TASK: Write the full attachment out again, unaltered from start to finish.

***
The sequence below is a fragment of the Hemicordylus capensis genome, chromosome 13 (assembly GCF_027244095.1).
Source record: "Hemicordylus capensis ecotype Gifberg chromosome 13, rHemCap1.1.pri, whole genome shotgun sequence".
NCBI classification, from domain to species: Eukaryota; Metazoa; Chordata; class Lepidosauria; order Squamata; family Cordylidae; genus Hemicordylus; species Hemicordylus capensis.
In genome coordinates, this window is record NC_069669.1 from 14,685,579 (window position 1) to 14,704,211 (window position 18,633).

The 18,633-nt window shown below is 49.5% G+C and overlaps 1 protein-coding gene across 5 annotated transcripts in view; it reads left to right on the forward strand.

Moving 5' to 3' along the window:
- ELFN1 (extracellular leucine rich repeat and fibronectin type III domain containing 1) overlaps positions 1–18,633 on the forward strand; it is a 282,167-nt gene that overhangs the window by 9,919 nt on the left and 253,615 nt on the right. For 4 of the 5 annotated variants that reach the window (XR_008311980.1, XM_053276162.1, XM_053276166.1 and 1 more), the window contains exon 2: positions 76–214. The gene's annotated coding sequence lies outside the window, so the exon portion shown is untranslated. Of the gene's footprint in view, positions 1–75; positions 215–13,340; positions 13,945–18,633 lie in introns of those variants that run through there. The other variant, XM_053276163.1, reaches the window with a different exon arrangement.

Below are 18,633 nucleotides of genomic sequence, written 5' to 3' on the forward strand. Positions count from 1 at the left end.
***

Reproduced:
The sequence below is a fragment of the Hemicordylus capensis genome, chromosome 13 (assembly GCF_027244095.1).
Source record: "Hemicordylus capensis ecotype Gifberg chromosome 13, rHemCap1.1.pri, whole genome shotgun sequence".
NCBI classification, from domain to species: Eukaryota; Metazoa; Chordata; class Lepidosauria; order Squamata; family Cordylidae; genus Hemicordylus; species Hemicordylus capensis.
In genome coordinates, this window is record NC_069669.1 from 14,685,579 (window position 1) to 14,704,211 (window position 18,633).

The 18,633-nt window shown below is 49.5% G+C and overlaps 1 protein-coding gene across 5 annotated transcripts in view; it reads left to right on the forward strand.

Moving 5' to 3' along the window:
- ELFN1 (extracellular leucine rich repeat and fibronectin type III domain containing 1) overlaps positions 1–18,633 on the forward strand; it is a 282,167-nt gene that overhangs the window by 9,919 nt on the left and 253,615 nt on the right. For 4 of the 5 annotated variants that reach the window (XR_008311980.1, XM_053276162.1, XM_053276166.1 and 1 more), the window contains exon 2: positions 76–214. The gene's annotated coding sequence lies outside the window, so the exon portion shown is untranslated. Of the gene's footprint in view, positions 1–75; positions 215–13,340; positions 13,945–18,633 lie in introns of those variants that run through there. The other variant, XM_053276163.1, reaches the window with a different exon arrangement.

Below are 18,633 nucleotides of genomic sequence, written 5' to 3' on the forward strand. Positions count from 1 at the left end.